Novak Djokovic visa saga ‘not great for tennis’, says Andy Murray

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  • British player says situation needs to be resolved

  • ‘It’s unfortunate that it’s ended up in this sort of situation’


Andy Murray described the re-escalation of Novak Djokovic’s visa saga as “not great for tennis, not great for the Australian Open and not great for Novak,” after the Serbian’s hopes of playing in the first grand slam of the year were left hanging by a thread on Friday.

Murray was one of a number of current and former players to express their frustration at the ongoing farago after the immigration minister, Alex Hawke, exercised his powers to revoke Djokovic’s visa for a second time, this time on the basis that by remaining in the country the world No 1 would incite ‘“anti-vaccine sentiment”.

Related: Novak Djokovic’s slim Australian Open hopes reliant on last-ditch appeal

While Djokovic will spend the 48 hours before he is due to play his first match on Monday at the Australian Open being detained at a secret location and watching a final hearing to determine his status, Murray will play in his first ATP Tour final in just over two years.

Speaking after defeating Reilly Opelka in the last four of the Sydney Classic, a visibly frustrated Murray said of the topic that has dominated the buildup to the Australian Open: “It’s unfortunate that it’s ended up in this sort of situation … just want it to get resolved. I think it would be good for everyone if that was the case. It just seems like it’s dragged on for quite a long time now, and yeah, not great for the tennis, not great for the Australian Open, not great for Novak.”

Boris Becker, who coached Djokovic from 2013 to 2016, acknowledged that “no tennis player is bigger than a tournament,” but also told BBC Sport: “It is a political game he got involved in and that’s unfortunate.”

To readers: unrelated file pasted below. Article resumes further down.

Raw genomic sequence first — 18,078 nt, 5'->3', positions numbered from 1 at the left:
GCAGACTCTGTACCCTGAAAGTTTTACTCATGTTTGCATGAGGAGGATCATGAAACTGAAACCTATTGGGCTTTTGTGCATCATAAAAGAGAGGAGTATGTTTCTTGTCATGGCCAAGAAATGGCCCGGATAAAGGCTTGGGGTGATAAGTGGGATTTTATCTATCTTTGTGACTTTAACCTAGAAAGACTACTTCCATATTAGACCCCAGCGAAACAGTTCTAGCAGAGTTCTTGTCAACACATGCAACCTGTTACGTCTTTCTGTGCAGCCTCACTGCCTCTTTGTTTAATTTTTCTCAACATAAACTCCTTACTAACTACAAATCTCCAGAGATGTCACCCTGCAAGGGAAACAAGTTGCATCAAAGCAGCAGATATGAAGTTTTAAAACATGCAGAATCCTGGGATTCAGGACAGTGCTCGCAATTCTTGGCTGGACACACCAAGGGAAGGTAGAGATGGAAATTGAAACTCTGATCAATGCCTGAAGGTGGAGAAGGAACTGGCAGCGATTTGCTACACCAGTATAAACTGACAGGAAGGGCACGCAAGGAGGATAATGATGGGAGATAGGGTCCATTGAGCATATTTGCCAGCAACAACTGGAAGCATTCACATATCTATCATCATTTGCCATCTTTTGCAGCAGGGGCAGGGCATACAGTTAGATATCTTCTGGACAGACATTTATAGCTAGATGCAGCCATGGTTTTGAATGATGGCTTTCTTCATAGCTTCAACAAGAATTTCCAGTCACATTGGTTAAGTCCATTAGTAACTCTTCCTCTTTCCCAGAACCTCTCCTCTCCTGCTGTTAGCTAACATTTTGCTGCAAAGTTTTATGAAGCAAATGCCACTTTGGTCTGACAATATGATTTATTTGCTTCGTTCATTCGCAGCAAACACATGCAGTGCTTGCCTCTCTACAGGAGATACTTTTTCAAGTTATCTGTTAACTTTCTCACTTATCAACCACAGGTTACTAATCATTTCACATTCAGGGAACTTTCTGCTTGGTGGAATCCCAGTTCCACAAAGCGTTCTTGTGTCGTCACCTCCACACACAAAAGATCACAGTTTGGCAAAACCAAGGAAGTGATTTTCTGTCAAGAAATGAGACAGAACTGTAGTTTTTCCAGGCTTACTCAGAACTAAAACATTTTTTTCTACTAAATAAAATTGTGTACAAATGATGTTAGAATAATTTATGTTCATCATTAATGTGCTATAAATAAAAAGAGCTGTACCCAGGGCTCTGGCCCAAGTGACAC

The announcement at close to 6pm on a Friday evening that Djokovic’s visa was being cancelled again had drawn mixed reaction on social media, with many Australians believing it was the right decision to stick to the initial decision by the Australian Border Force the unvaccinated player did not meet federal law and should be deported. Others, however, bemoaned the long drawn-out process that they said allowed Scott Morrison’s government to distract attention from pandemic related supply chain and testing issues.

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The seven-time grand slam champion, Justine Henin, meanwhile, argued that given most public sentiment seemed to favour the government’s decision, that Djokovic would be better off heading home. “I think it’s the best thing he doesn’t play at the moment,” she said. “When something is so complicated, I don’t say that Djokovic doesn’t have to fight, because he thought it was the right thing to do, but I think now it’s been proved that so many Australian people don’t want him to play. So maybe it’s better for everyone, for tennis, for the tournament, and maybe for him, that he doesn’t play the tournament.”

Others including the well-respected coach Darren Cahill said that there were no winners amid the fallout and that the sacrifices of the Australian people in enduring long lockdowns and strict vaccine mandates should have been prioritised. “Fault lies everywhere here,” Cahill said. “It’s been a mess. Novak, TA, Vic Gov, Federal Gov. It should’ve been a hard rule entering this country considering what the folks have been thru. Get vaccinated and come play the AO, or if not maybe see you in 23’. No wiggle room.”

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